WARSAW, Poland — The Catholic Church in Bosnia-Herzegovina has urged the country to improve human rights and political representation after upcoming elections, 23 years after the country was divided by a bloody war.
“In a country like this, still suffering the wounds of conflict, it’s essential to bring people together, and for every individual and group to feel they enjoy full rights,” said Msgr. Ivo Tomasevic, secretary general of the country’s bishops’ conference.
“Until now though, we’ve been ruled by a peace agreement rather than having a normal state, and the lack of organization has been exploited by the politicians,” he told Catholic News Service Aug. 30. “We now need to elect people who’ll take the country in a good direction and create hope for better things to come.”
His comments came as campaigning began for the Oct. 7 elections. Voters were set to elect a new central tripartite presidency, as well as separate presidents and legislatures for Bosnia-Herzegovina’s Serbian and Muslim-Croat entities.
Tomasevic said older citizens remained deeply affected by the 1992-1995 war, which left more than 100,000 dead, while many younger people, born after the fighting, had left for other countries in search of work.
He added that widespread dissatisfaction exists over conditions since the U.S.-brokered November 1995 Dayton peace agreement, including failure to implement a provision to allow refugees and displaced people to return home.
“People have counted on the international community, but it isn’t really a community, since the views and interests of the U.S., Russia, Turkey and other players are quite different,” Tomasevic said.
“The effects of the war have merely been made permanent, preventing people expelled from occupied territories from returning, and enabling larger groups to use democratic means to gain power over smaller ones,” he said.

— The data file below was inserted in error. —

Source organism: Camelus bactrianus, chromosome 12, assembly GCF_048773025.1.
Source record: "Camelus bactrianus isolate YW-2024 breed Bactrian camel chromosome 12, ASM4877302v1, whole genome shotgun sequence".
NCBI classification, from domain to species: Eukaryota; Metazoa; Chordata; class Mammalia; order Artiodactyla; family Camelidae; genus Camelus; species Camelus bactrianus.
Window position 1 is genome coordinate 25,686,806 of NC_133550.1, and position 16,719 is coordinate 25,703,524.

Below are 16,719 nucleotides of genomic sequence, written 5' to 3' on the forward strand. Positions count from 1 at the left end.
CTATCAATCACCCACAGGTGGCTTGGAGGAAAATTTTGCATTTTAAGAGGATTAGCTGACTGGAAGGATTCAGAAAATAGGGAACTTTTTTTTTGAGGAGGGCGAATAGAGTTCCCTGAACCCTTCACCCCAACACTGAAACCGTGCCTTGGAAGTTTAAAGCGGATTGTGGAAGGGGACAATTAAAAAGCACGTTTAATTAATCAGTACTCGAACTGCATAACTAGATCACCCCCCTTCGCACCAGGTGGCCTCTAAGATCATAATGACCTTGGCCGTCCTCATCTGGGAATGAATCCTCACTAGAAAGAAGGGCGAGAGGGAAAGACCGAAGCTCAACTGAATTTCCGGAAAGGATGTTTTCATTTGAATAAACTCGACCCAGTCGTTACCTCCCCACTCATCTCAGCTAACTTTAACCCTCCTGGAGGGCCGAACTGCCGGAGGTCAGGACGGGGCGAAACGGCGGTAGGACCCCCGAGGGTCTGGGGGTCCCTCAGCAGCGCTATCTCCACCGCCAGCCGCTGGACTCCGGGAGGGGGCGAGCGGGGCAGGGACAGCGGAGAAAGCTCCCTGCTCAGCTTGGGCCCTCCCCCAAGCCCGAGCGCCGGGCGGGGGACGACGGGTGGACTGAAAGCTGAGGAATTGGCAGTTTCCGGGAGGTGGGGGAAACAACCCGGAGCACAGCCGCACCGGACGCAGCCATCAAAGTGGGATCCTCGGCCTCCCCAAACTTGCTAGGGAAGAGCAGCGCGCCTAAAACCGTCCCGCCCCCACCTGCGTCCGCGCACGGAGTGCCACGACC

Catholics made up 18 percent of Bosnia-Herzegovina’s 4.3 million citizens before the Balkan war, which ended with the formation of separate Serb- and Muslim-dominated territories in a single state. The country’s four dioceses now have fewer than half their pre-war Catholic inhabitants, and church leaders have frequently complained that the Dayton guarantees for equal rights and representation were routinely ignored.
In comparison, 44 percent of the population is Muslim and 35 percent Serbian Orthodox.
In July, the six-member bishops’ conference said in a pastoral letter that the elections offered Catholics a chance to seek greater justice and ensure “respect and faithfulness to Christian values.”
“Regardless of the many reasons for dissatisfaction and frustration with the long-lasting poor state in Bosnia-Herzegovina, we are still witnesses to hope,” the letter said.
“It is particularly important the constitutionality of each people is consistently respected when implementing these election results, so electoral legitimacy will prevail. Without this, a society administered by law will actually be governed by injustice and legal violence,” the bishops wrote.
Tomasevic said poorer communities often were ignored by aid donors, who only supported “the largest groups.”
He added that the Church itself had trouble getting help to some small Catholic parishes where membership has fallen to just a few dozen.
“In northern Bosnia, many villages now have only their priest to represent them, but the international organizations won’t speak to them because they aren’t regarded as political representatives,” the priest said.
“From the Church’s standpoint, people in every part of the country should enjoy human rights and religious freedom, and feel represented. But while the politicians show little interest, more people leave, depriving those who remain of any hope,” he said.
The pope, who made a one-day visit to Sarajevo in June 2015, urged political leaders to “build bridges not walls” in a late July message to a symposium of Catholic theologians in Sarajevo, advising Bosnians to avoid “antagonisms between sides fighting for primacy.”
In their letter, the bishops said they were confident the elections offered an “opportunity for a new beginning,” which could uphold “different national, cultural, linguistic and religious particularities and identities.”
Cardinal Vinko Puljic of Sarajevo told Aid to the Church in Need in mid-August that up to 10,000 Catholics were leaving Bosnia-Herzegovina annually “because of unequal treatment at political and legal level.” He said he also feared growing anti-Christian pressure, as the country’s Muslim majority expanded with Middle Eastern funding and that entire villages inhabited by Arabic speakers emerged.
“While we have good relations with Slavic Muslims, it’s hard to engage in dialogue with radical Muslim groups from the Arab countries, especially since they ignore our presence,” Puljic said. “Europeans don’t understand Islam well, and don’t know what it’s like to live alongside radicalized Muslims.”